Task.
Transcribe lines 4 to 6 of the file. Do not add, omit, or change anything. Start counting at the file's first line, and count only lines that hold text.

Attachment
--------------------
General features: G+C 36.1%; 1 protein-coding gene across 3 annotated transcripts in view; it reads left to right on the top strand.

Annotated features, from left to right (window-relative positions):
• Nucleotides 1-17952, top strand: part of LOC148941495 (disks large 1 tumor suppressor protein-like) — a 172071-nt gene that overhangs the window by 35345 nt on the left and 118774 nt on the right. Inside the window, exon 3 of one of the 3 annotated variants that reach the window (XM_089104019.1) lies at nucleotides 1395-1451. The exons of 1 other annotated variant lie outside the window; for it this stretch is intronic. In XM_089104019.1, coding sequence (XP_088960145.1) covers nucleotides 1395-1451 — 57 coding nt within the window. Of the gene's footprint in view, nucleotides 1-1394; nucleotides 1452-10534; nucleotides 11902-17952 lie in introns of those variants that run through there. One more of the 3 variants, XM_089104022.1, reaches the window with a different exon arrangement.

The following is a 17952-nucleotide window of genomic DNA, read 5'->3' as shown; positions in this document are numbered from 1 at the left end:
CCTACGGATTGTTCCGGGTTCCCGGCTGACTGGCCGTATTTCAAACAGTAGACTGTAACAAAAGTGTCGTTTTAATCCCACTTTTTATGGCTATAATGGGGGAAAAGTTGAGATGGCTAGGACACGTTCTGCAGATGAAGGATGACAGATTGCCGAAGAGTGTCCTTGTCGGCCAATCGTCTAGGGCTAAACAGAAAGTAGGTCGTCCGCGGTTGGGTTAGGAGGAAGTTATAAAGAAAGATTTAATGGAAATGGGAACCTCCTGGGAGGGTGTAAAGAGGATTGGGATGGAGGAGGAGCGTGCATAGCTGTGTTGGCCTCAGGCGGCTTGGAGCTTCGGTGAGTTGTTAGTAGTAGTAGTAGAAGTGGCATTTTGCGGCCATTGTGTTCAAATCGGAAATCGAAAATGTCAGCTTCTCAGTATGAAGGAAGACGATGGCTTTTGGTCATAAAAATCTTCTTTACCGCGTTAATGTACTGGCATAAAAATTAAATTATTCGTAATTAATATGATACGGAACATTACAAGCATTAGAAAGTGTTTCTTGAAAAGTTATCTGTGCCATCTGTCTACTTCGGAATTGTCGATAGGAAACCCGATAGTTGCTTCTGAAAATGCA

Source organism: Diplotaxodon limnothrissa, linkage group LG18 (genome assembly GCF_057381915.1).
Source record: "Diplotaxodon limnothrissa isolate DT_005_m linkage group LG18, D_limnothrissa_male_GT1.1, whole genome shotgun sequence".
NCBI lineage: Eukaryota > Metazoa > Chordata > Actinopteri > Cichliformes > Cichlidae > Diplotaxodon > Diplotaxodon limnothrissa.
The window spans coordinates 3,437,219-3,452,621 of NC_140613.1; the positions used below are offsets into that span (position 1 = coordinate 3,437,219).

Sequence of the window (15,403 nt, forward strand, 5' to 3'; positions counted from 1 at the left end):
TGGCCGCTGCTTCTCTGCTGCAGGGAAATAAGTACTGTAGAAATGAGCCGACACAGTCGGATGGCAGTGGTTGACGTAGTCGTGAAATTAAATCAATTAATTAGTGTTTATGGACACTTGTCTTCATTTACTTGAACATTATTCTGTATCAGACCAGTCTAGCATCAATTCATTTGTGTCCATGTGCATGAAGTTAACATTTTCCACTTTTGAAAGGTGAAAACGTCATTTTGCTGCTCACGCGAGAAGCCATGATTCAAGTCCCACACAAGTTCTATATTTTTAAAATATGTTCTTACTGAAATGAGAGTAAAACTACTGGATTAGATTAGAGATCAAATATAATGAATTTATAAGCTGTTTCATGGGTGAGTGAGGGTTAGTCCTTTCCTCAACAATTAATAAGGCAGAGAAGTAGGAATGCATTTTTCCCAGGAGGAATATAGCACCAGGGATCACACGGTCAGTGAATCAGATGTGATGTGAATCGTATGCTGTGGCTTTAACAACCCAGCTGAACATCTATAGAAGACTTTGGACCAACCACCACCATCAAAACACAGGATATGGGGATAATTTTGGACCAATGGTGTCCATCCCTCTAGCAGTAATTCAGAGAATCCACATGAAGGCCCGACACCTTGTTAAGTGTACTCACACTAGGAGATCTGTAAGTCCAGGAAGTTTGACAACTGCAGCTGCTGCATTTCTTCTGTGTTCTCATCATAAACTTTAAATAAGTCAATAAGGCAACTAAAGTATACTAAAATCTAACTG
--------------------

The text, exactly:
The following is a 17952-nucleotide window of genomic DNA, read 5'->3' as shown; positions in this document are numbered from 1 at the left end:
CCTACGGATTGTTCCGGGTTCCCGGCTGACTGGCCGTATTTCAAACAGTAGACTGTAACAAAAGTGTCGTTTTAATCCCACTTTTTATGGCTATAATGGGGGAAAAGTTGAGATGGCTAGGACACGTTCTGCAGATGAAGGATGACAGATTGCCGAAGAGTGTCCTTGTCGGCCAATCGTCTAGGGCTAAACAGAAAGTAGGTCGTCCGCGGTTGGGTTAGGAGGAAGTTATAAAGAAAGATTTAATGGAAATGGGAACCTCCTGGGAGGGTGTAAAGAGGATTGGGATGGAGGAGGAGCGTGCATAGCTGTGTTGGCCTCAGGCGGCTTGGAGCTTCGGTGAGTTGTTAGTAGTAGTAGTAGAAGTGGCATTTTGCGGCCATTGTGTTCAAATCGGAAATCGAAAATGTCAGCTTCTCAGTATGAAGGAAGACGATGGCTTTTGGTCATAAAAATCTTCTTTACCGCGTTAATGTACTGGCATAAAAATTAAATTATTCGTAATTAATATGATACGGAACATTACAAGCATTAGAAAGTGTTTCTTGAAAAGTTATCTGTGCCATCTGTCTACTTCGGAATTGTCGATAGGAAACCCGATAGTTGCTTCTGAAAATGCA

Source organism: Diplotaxodon limnothrissa, linkage group LG18 (genome assembly GCF_057381915.1).